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Re: [tor-talk] on the topic of tor's weaknesses
Here is a paper of mine on TCP Performance in Flow-Based Mix Networks:
If you are interested in why Tor performance is still not super, you an
refer to http://www.cs.uml.edu/~xinwenfu/paper/IPDPS08_Fu.pdf.
There are many other brilliant works on the performance problem.
On Sat, Feb 25, 2012 at 9:31 PM, Xinwen Fu <xinwenfu@xxxxxxxxx> wrote:
> That is a lot of thinking. Many of the problems have been discussed
> before. If you look at the bibliography on mixes, there are a lot of
> discussions. Here is one of my papers on mixes:
> http://www.cs.uml.edu/~xinwenfu/paper/fu_icdcs05.pdf. An adversary may
> choose different ways for correlation and attacks.
> What Tor achieves is phenomenal. It works against many attacks. Tor
> performance has been improving. I'm saying this because a workable system
> is not easy. For example, changing packet orders may not be a good idea. It
> may not help much on security, but will deteriorate the TCP performance Tor
> relies on. TCP is very sensitive to packet ordering errors.
> Indeed, there are still a lot of things we don't know for sure. However,
> at least Tor is over there and you can test it on the real one or a private
> Xinwen Fu
> On Sat, Feb 25, 2012 at 3:49 PM, Joe Btfsplk <joebtfsplk@xxxxxxx> wrote:
>> On 2/25/2012 12:41 PM, Xinwen Fu wrote:
>>> An attack may only work under its own threat model (capabilities and
>>> resources an adversary has). If entries and exit are all secure, some
>>> correlation attacks may not work. However, if the adversary can still
>>> observe (not need to compromise Tor routers) the traffic into and out of
>>> entries and exits, some attacks may still work, e.g., by correlating the
>>> traffic patterns at the two sides of a circuit. Here is a paper
>>> such possibility:
>>> Hope it helps a bit.
>>> Xinwen Fu
>> Thanks for the link, Xinwen. I have a more basic question regarding the
>> original question of adversaries somehow getting access to BOTH entry &
>> exit nodes, that lots of users probably are curious about. Re: getting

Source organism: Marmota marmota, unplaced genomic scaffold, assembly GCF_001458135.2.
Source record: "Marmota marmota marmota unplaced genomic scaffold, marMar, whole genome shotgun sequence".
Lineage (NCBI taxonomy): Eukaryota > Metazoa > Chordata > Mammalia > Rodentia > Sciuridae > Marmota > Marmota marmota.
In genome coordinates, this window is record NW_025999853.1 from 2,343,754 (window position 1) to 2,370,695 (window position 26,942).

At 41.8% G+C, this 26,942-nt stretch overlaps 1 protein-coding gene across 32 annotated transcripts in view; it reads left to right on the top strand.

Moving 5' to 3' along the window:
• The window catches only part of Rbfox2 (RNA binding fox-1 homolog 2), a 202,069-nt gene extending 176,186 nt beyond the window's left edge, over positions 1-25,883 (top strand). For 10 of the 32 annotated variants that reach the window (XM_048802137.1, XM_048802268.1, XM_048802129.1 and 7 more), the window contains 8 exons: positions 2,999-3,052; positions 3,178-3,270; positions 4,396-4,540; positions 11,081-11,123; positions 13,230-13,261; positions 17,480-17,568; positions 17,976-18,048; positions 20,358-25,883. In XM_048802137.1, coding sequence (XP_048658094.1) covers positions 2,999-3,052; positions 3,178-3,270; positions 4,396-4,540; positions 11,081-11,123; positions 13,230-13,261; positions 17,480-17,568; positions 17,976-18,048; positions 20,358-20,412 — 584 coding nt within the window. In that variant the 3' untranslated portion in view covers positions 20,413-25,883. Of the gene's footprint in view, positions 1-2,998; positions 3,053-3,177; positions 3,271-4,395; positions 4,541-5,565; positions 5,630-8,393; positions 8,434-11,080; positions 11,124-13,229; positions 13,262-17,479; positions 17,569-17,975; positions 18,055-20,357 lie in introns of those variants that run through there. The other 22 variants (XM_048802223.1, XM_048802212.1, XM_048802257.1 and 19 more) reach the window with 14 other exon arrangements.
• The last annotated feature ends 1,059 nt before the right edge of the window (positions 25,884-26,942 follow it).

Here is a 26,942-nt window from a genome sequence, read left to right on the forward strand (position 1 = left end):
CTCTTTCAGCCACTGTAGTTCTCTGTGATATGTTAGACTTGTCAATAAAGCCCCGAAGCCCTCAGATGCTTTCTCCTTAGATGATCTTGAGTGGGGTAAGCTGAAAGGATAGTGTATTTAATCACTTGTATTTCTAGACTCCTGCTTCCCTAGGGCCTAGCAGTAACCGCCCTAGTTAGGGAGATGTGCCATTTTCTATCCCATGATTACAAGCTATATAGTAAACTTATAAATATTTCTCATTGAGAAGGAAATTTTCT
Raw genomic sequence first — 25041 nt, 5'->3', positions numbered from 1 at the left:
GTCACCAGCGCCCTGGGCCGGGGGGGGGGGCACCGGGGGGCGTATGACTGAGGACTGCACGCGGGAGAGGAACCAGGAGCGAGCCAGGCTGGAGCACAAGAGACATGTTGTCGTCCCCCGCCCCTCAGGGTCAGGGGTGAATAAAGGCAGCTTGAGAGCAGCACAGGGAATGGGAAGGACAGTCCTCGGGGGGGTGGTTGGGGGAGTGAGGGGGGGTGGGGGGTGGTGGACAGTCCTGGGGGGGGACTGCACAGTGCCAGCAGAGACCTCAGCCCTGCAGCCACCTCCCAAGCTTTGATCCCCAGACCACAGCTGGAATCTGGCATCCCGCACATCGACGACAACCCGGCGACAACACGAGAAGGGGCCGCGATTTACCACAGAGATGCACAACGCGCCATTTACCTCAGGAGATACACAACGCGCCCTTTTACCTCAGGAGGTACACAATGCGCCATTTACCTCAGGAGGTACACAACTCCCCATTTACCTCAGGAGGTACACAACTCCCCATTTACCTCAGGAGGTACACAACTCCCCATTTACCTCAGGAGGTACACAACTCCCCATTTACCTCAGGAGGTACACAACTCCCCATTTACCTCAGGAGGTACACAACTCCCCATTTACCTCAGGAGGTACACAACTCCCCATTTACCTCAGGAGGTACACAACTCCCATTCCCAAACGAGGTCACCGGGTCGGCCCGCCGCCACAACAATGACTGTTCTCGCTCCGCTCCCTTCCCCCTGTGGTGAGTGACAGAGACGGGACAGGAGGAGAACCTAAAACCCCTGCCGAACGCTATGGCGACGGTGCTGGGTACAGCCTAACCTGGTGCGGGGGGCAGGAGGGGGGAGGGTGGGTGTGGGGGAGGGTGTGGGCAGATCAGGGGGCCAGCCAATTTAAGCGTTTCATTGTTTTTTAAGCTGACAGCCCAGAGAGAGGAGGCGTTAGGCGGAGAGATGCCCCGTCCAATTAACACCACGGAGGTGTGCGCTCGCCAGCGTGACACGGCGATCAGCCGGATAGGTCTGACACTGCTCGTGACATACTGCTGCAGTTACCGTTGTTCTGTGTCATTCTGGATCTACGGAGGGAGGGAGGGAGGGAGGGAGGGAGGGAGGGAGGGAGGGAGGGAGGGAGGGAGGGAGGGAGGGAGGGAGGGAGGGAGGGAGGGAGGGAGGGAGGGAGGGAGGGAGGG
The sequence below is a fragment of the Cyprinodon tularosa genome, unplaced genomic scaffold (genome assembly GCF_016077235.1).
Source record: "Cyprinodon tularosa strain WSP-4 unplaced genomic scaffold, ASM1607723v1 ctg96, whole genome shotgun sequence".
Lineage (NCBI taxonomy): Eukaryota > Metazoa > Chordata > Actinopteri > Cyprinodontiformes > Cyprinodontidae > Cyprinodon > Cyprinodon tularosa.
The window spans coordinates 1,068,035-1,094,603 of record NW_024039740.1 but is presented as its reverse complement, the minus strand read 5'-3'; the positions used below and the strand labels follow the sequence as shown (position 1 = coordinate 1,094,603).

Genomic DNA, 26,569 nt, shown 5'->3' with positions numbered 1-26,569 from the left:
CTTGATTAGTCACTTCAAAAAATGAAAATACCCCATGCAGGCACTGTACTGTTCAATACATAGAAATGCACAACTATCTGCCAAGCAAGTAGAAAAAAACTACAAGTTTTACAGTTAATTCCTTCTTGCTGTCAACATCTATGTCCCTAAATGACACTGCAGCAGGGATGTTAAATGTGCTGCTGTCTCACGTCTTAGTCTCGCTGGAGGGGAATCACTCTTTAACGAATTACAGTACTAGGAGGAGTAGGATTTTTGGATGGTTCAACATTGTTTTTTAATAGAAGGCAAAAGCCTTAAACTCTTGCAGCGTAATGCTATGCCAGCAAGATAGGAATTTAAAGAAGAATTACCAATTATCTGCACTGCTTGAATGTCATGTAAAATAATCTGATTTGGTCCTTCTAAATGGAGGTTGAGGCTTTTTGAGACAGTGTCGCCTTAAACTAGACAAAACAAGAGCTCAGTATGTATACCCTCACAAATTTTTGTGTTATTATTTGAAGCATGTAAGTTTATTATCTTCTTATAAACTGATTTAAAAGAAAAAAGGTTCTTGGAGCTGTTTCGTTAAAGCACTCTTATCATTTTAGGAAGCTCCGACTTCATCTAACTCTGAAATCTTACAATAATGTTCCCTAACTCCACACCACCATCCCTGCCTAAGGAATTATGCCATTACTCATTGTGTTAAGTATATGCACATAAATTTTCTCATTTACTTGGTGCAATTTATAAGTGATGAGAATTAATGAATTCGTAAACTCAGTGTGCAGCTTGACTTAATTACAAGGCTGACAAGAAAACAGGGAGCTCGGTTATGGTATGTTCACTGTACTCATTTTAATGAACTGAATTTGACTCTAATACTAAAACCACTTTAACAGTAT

>> enough data (even if they could break encryption, if using * SSL *) to do
>> any good. Since Tor / Vidalia changes nodes often (is it at least every 10
>> min, at most? - & more often if a circuit fails), could an adversary get
>> enough data about ONE user to do any good?
>> In this case, is the threat that the adversary will ONLY be able to
>> identify that one is USING Tor network (not capture the actual data
>> transferred), assuming they have access to the * originating IP address,*
>> going to the entry node AND also to the exit node? I suppose (for now),
>> adversaries in repressive countries determining that one is USING Tor is a
>> big problem. Not so much in "free" societies, but that could change.
>> What effect, if any, would Tor changing relays more frequently than the
>> current default time, have on ability of adversaries tracking users (in a
>> meaningful manner) from entry to exit nodes?
>> In Tor network, does the data packet size & order, in & out of entry or
>> exit nodes necessarily HAVE to be the same? Would it be possible to make
>> the in & out packet sizes different sizes, or mix the order of packets at
>> an exit vs entry node? (I don't know the technicality of how this would
>> work). If you d/l a torrent (as an example), you don't receive the file
>> pieces in order. Is it theoretically possible the Tor network could
>> develop a way to mix up the packets (of a file), within the network, so
>> that even if an adversary had complete access to a given entry & exit
>> node(s), the data going in one end could never be matched w/ data coming
>> out? (don't answer too quickly! Never say never)
>> This is also somewhat similar in concept to the old data correction
>> process, where pieces of a file might be re transferred (due to
>> corruption), much later in the d/l process, after most of the file was
>> already downloaded.
>> The theoretical concept I'm pondering is, could all pieces of data
>> transmission through Tor be scrambled (the order and / or size) on purpose?
>> Adversaries generally can't read the actual data because of encryption (if
>> I understand). If there was also no correlation of packets (to an outside
>> observer) at one end vs the other, how could they ever track a user by
>> traffic analysis? Adversaries would theoretically have to monitor ALL
>> relays, ALL of the time.
>> Even then, how would they track a user, end to end, if the packet order
>> is purposefully & randomly jumbled within the network? It seems that the
>> current Tor network model will come under ever increasing attacks /
>> monitoring & needs to change the fundamental way it operates.
>> To some avg users, it might seem there is no way around a determined
>> adversary determining they are using Tor (with current Tor network
>> If an ISP sets up an entry relay or bridge & exit relay, you could be
>> If a user goes through a proxy to Tor, and an adversary runs the proxy
>> (how do we really know?), you could be screwed.
>> I could go on & on w/ scenarios. Lots of people throw around the phrase,
>> "Users have to determine their threat model..." Quite honestly, most
>> people wouldn't know how. For avg users, advanced users may as well say,
>> "We have no idea. You're own your own. Don't assume you'll be anonymous,
>> even if you follow directions exactly for using Tor / TBB."
>> OK, so instead of everyone shooting down my ideas, modify them so they
>> might work, or come up w/ other better ideas, instead of continuing to put
>> band aids on the current technology that seems to be fraught w/ problems.
>> tor-talk mailing list
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